# Lesson 3: The Thousands Places

## Getting Started

### Questions to Explore

- How does place value work?
- How can we use place value to name, create, and compare numbers to a million?
- How do we write and speak in mathematical language?

### Facts and Definitions

**Base-10 number system**: a commonly used number system that is based on 10 digits (0, 1, 2, 3, 4, 5, 6, 7, 8, 9) and the number 10**Ten thousands place**: position to the left of the thousands place**Hundred thousands place**: position to the left of the ten thousands place- Numbers of four digits or more require commas. To place commas, start to the right of the ones place and count three places to the left. Repeat as needed starting at the comma and counting three more places to the left.

### Skills

- Read and write multi-digit whole numbers using base-ten numerals, number names, and expanded form
- Recognize that in a multi-digit whole number, a digit in one place represents ten times what it represents in the place to its right

### Materials

- calculator
- fine point dry-erase markers (kit)
- Interactive Notebook
- laminated place value chart (kit)
- number cards (kit)
- whiteboard (kit)

### Introduction

Materials: calculator, fine point dry-erase markers (kit), whiteboard (kit)

Write 1, 10, 100, and 1,000 in a column on the whiteboard as shown. Leave space below 1,000 to add additional numbers. (If your child already knows where to insert commas in numbers, include the commas; otherwise, leave them out.)

Tell your child to say the numbers aloud as he points to them, and ask, "What do you see happening to these numbers?" He may note that they're getting bigger and that a zero is being added to each number to create the next one. Ask, "What do you think the next number is?" (10,000) Tell him to write the next two numbers on the whiteboard. He should write 10,000 and 100,000. Don't worry about the commas that belong in the numbers at this point if your child doesn't yet know where to add them.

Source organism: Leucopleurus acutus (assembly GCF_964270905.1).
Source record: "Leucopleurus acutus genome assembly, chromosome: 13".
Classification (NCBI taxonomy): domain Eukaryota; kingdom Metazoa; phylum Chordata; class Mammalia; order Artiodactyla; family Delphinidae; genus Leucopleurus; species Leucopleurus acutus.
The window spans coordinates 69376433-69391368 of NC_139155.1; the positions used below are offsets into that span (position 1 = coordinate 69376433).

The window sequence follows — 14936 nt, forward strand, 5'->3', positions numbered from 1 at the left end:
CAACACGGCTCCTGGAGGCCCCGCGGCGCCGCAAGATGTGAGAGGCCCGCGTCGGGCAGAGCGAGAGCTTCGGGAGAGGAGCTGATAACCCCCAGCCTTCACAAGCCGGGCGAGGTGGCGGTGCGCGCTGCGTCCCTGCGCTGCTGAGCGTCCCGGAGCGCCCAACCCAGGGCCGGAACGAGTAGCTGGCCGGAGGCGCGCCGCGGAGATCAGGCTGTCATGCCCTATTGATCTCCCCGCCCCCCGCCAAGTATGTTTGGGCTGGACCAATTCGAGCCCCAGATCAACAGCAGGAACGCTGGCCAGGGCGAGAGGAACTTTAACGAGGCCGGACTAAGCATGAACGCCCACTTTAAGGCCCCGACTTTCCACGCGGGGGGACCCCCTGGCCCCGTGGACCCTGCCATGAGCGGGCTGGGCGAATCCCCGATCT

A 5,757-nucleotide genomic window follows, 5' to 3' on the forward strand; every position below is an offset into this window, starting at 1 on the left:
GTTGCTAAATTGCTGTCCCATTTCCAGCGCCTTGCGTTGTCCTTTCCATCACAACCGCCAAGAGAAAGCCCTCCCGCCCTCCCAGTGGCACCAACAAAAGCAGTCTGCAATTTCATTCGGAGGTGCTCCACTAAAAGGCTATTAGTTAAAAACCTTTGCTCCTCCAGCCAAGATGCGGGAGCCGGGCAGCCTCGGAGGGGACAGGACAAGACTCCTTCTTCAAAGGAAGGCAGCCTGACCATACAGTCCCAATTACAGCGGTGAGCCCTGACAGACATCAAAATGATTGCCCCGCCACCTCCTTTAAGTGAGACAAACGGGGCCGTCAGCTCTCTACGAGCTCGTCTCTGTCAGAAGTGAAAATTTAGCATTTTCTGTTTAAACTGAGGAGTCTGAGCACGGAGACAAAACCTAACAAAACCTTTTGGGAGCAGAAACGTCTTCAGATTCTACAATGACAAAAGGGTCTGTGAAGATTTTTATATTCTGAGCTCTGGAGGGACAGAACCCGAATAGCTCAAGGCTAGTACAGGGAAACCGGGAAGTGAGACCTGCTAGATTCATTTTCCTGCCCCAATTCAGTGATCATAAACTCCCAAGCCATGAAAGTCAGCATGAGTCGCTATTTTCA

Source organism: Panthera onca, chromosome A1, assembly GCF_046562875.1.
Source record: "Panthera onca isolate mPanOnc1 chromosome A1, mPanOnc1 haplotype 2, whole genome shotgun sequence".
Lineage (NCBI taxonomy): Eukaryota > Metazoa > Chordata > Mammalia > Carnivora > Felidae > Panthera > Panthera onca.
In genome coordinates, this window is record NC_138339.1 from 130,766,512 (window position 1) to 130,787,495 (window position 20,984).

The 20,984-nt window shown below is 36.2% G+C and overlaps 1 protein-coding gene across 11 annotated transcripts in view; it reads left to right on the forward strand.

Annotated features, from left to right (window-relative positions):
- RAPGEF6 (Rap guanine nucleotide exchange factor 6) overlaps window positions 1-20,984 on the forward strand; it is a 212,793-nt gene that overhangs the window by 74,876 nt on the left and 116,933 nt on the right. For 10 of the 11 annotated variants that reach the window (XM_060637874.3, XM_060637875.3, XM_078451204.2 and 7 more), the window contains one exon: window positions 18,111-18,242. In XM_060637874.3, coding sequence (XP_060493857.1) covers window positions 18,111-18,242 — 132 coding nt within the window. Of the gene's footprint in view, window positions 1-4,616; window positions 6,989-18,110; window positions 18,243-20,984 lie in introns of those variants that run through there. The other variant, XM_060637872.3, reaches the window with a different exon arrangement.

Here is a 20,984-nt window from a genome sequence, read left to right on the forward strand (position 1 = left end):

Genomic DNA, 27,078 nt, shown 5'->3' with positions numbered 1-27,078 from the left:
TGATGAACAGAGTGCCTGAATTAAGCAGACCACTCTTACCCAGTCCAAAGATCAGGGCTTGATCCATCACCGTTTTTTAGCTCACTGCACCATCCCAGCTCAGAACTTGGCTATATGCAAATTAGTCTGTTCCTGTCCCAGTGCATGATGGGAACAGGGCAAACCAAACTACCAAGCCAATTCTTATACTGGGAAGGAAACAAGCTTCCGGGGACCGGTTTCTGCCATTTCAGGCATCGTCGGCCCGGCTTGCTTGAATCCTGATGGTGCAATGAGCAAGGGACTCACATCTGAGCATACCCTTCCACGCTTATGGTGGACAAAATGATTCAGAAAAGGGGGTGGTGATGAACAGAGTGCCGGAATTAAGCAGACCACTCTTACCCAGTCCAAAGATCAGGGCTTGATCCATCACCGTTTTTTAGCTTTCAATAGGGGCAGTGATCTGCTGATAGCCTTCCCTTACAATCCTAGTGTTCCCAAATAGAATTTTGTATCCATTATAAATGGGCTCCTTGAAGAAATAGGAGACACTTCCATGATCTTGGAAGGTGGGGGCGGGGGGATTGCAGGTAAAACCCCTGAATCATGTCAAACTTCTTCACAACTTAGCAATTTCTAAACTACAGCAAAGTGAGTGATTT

Now, ask, "What number is each of the numbers being multiplied by to get to the next one? For example, what do we multiply by 1 to get to 10?" Help your child see that starting at 1, each number is being multiplied by 10 to get to the next number. Ask, "What happens when you multiply any number by 10?" Your child should note that you add a zero to the end of the number. To review this, write 5x10 and 10x9 on the whiteboard, and tell your child to find the products (50 and 90). Ask him to prove that this is true by entering a one-digit number on a calculator and then multiplying by 10 several times so that he can see the number growing with additional zeros.

Explain that our number system is based on the number 10 and that understanding this system makes working with big numbers much easier.

Next, provide time for your child to watch the video at the following web link. This video discusses the base-10 number system and rules and patterns in place value. It also introduces numbers beyond one million and reviews expanded form. Much of this video should be review for your child, but it will give him a solid foundation for working with large numbers.

Explain that our number system is based on the number 10 and that understanding this system makes working with big numbers much easier.

Next, provide time for your child to watch the video at the following web link. This video discusses the base-10 number system and rules and patterns in place value. It also introduces numbers beyond one million and reviews expanded form. Much of this video should be review for your child, but it will give him a solid foundation for working with large numbers.

Say, "This video talked about some really big numbers going all the way up to one billion. Before you can work with those kinds of numbers, it's important that you understand patterns in our number system. You've already talked about how we can multiply by 10 to make numbers greater, but now you're going to look at our number system in a slightly different way."